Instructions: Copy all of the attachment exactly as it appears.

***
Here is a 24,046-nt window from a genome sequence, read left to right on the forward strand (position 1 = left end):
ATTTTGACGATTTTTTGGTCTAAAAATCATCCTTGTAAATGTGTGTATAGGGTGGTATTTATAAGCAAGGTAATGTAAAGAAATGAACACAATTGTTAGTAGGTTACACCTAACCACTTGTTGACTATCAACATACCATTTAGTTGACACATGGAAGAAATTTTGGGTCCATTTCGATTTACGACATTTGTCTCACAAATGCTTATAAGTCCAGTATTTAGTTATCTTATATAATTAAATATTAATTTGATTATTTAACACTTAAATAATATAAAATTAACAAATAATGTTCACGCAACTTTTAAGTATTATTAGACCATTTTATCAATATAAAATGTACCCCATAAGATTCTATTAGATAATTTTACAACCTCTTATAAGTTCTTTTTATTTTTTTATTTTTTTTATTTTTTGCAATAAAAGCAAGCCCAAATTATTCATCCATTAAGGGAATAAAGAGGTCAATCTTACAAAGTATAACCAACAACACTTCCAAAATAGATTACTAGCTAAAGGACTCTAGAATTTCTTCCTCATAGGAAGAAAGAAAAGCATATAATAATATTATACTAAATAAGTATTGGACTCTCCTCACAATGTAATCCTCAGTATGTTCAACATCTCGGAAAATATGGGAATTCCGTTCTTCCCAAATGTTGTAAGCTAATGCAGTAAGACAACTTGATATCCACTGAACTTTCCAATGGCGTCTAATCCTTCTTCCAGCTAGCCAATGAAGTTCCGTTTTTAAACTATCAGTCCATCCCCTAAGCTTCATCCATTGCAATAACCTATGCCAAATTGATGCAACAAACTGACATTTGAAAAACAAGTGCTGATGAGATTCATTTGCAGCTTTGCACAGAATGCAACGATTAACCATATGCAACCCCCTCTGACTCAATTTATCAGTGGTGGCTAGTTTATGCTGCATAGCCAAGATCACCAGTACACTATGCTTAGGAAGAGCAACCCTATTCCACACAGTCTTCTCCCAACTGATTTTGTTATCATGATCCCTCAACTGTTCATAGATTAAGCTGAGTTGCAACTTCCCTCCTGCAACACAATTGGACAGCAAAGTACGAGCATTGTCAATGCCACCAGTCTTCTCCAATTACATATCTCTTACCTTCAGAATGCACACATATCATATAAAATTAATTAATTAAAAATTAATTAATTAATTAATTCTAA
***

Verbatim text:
Here is a 24,046-nt window from a genome sequence, read left to right on the forward strand (position 1 = left end):
ATTTTGACGATTTTTTGGTCTAAAAATCATCCTTGTAAATGTGTGTATAGGGTGGTATTTATAAGCAAGGTAATGTAAAGAAATGAACACAATTGTTAGTAGGTTACACCTAACCACTTGTTGACTATCAACATACCATTTAGTTGACACATGGAAGAAATTTTGGGTCCATTTCGATTTACGACATTTGTCTCACAAATGCTTATAAGTCCAGTATTTAGTTATCTTATATAATTAAATATTAATTTGATTATTTAACACTTAAATAATATAAAATTAACAAATAATGTTCACGCAACTTTTAAGTATTATTAGACCATTTTATCAATATAAAATGTACCCCATAAGATTCTATTAGATAATTTTACAACCTCTTATAAGTTCTTTTTATTTTTTTATTTTTTTTATTTTTTGCAATAAAAGCAAGCCCAAATTATTCATCCATTAAGGGAATAAAGAGGTCAATCTTACAAAGTATAACCAACAACACTTCCAAAATAGATTACTAGCTAAAGGACTCTAGAATTTCTTCCTCATAGGAAGAAAGAAAAGCATATAATAATATTATACTAAATAAGTATTGGACTCTCCTCACAATGTAATCCTCAGTATGTTCAACATCTCGGAAAATATGGGAATTCCGTTCTTCCCAAATGTTGTAAGCTAATGCAGTAAGACAACTTGATATCCACTGAACTTTCCAATGGCGTCTAATCCTTCTTCCAGCTAGCCAATGAAGTTCCGTTTTTAAACTATCAGTCCATCCCCTAAGCTTCATCCATTGCAATAACCTATGCCAAATTGATGCAACAAACTGACATTTGAAAAACAAGTGCTGATGAGATTCATTTGCAGCTTTGCACAGAATGCAACGATTAACCATATGCAACCCCCTCTGACTCAATTTATCAGTGGTGGCTAGTTTATGCTGCATAGCCAAGATCACCAGTACACTATGCTTAGGAAGAGCAACCCTATTCCACACAGTCTTCTCCCAACTGATTTTGTTATCATGATCCCTCAACTGTTCATAGATTAAGCTGAGTTGCAACTTCCCTCCTGCAACACAATTGGACAGCAAAGTACGAGCATTGTCAATGCCACCAGTCTTCTCCAATTACATATCTCTTACCTTCAGAATGCACACATATCATATAAAATTAATTAATTAAAAATTAATTAATTAATTAATTCTAA